Depending on the radiator and how they are plumbed, it can be impossible to purge the air from the system by bleeding each radiator. A qualified plumber/technician would know how to best purge the system. You have yet to deal with either.
  • HVACNUT
    HVACNUT Member Posts: 4,593
    edited October 2017
    A lot of monoflo systems don't have purge stations. I have a feeling that's why the "furnace repair guy" didn't want to touch it.
    The radiator installer might need a helper. Turn on the heat, boost pressure to 25 psi and start bleeding rads while maintaining 25 psi. When all is hot, drop the pressure back down to 12-15 psi.
    In any event, it's up to him to make it right. Things were fine before he knocked on your door that day.
  • EBEBRATT-Ed
    EBEBRATT-Ed Member Posts: 11,998
    Amazing.
    The plumber and the tech pointing fingers at each other.

    The plumber is INCOMPETANT . he shut down a working system and can't get it working.

    The technician is LAZY. He was called their to diagnose a problem. The problem may not be his to fix, but he should have found the problem. He got paid to go their
  • FrozenNorth
    FrozenNorth Member Posts: 8




    Thank you so much for your responses. I am attaching photos, one of the furnace from the front, one of the pipes behind with the red tap, and one of the floor connection between the water pipes and the radiator pipes.

    When the furnace starts the pressure is at 15psi and the temperature on the furnace at 100degrees. When it shuts off the pressure is at 20psi and the temperature is at 130.The pipes are hot to the red tap, and all pipes are cool beyond that (the tap is open). No radiator in the house gets any heat. (I don't know how to crank up the pressure, but I assume the plumber should.)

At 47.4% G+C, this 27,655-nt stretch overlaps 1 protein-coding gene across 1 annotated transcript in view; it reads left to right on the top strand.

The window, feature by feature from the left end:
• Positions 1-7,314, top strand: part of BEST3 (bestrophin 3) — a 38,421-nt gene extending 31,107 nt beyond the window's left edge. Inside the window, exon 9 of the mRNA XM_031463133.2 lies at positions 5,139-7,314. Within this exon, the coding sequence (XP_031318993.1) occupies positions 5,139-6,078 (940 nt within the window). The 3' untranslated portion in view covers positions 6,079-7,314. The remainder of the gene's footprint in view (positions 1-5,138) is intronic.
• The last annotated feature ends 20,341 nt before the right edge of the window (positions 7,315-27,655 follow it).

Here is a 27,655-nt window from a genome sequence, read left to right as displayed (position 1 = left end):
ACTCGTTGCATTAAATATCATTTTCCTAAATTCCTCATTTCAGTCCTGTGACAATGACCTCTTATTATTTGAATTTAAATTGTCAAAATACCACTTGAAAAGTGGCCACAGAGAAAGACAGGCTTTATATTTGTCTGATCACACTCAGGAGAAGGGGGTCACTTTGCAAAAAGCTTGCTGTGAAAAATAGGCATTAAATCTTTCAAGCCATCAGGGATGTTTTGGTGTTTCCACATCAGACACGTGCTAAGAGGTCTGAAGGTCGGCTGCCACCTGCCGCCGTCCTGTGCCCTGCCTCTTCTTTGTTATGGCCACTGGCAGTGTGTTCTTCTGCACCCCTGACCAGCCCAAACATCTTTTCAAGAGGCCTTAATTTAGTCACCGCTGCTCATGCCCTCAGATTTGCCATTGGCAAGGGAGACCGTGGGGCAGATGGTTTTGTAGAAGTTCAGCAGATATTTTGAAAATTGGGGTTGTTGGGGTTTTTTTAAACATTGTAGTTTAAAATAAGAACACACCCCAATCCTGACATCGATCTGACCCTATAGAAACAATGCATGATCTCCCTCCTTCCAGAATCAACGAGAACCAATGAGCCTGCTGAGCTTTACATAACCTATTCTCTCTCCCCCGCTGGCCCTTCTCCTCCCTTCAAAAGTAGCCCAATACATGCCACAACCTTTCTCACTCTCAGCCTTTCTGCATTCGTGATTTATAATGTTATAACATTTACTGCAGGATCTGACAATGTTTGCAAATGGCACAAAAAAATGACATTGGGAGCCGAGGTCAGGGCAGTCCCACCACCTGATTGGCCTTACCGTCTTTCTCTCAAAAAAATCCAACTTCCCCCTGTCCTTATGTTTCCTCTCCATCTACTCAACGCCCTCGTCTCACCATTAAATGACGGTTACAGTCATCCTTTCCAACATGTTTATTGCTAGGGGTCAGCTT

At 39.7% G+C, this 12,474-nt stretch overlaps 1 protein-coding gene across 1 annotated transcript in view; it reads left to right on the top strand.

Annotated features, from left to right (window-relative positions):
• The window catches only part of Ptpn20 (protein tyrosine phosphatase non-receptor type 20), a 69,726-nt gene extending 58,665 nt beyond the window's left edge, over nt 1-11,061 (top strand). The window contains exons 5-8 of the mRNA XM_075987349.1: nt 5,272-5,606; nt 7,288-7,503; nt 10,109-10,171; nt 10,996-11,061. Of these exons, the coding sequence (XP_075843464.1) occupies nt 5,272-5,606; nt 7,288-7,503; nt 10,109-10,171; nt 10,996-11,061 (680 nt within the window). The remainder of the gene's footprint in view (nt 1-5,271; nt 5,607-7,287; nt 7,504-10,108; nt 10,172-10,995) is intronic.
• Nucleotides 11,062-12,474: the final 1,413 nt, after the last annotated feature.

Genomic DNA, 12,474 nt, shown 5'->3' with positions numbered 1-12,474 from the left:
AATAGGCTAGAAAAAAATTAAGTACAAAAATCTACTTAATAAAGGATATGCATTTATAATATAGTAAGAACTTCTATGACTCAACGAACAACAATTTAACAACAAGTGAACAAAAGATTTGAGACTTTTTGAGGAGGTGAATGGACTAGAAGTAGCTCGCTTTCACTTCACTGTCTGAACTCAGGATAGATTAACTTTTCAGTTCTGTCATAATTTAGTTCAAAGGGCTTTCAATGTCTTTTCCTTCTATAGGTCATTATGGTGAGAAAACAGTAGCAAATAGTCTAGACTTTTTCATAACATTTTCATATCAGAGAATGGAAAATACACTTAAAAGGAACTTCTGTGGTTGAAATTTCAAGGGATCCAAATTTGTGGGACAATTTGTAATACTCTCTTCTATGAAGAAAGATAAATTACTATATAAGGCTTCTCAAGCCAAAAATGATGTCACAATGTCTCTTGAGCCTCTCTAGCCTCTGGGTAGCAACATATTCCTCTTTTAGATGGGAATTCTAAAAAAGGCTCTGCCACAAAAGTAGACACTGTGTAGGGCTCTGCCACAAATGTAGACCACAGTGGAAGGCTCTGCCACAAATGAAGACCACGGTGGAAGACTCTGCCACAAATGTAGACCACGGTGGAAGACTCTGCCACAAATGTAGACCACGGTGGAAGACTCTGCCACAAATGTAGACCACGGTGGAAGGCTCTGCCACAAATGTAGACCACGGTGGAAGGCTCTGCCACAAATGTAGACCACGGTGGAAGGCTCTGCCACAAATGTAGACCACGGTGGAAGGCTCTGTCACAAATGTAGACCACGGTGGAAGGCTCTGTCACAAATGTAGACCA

I don't know if this is a monoflo furnace. The manual says that "air can be bled from oil lines from the bleed port on the oil pump". The manual also says that if ignition fails "Check for air in the oil pump suction line" (how?). Could replacing a radiator affect the oil pump suction line? Another question: could the radiator have been installed wrong, i.e. in a way that could cause this problem?

    Thank you for taking the time to help! .
  • JUGHNE
    JUGHNE Member Posts: 9,760
    edited October 2017
    By the "red tap" do you mean the red handle on the valve above the red pump on the pipe on the back of your boiler?

    You say the red valve is open? That is counterclockwise turning if you are standing in front of it.
    Try to close it and then open it again.

    That type of valve can have a problem of coming apart on the inside and not opening as it should. The installer may have closed it and when it was opened again the internal parts could have come disconnected.

    This problem has nothing to do with your oil burner, oil pump or air in the oil lines.........it is a water flow thru the boiler problem.
    I would suggest that you never try to do anything with the oil burner that fires into the boiler....IF needed in the future to call some oil burner service company......not the 2 who can't figure out what is currently wrong.

    The oil burner and boiler is doing what it is supposed to do when you ask it to run and the water does not flow thru the boiler to remove the heat. It gets up to a certain temperature and then shuts off. When it cools down it will heat up again.

    Could you post pictures of your new radiator and one or two of the existing radiators?

    Note: also picture of piping in the basement under a radiator.
    Ironman
  • Leon82
    Leon82 Member Posts: 684
    Are those braided hoses going into a radiator? I remember reading that they aren't an oxygen barrier
  • JUGHNE
    JUGHNE Member Posts: 9,760
    As we await more pictures just a thought:
    When you do call someone for service and repairs on your system, You should state that you have an "Oil fired boiler".....a completely different animal from a furnace.
    We here understand what you have, but calling someone new on the phone and using the furnace term, they may send out the furnace team who may never get near boilers.
    (they may have already been there)
    Perhaps in your area boilers are referred to as "furnaces", but the term boiler should clarify your meaning anywhere.
    Ironman
  • STEVEusaPA
    STEVEusaPA Member Posts: 5,689
    I can't believe a licensed plumber would hook up radiators like that, but I'm never surprised anymore. I also agree with @Leon82.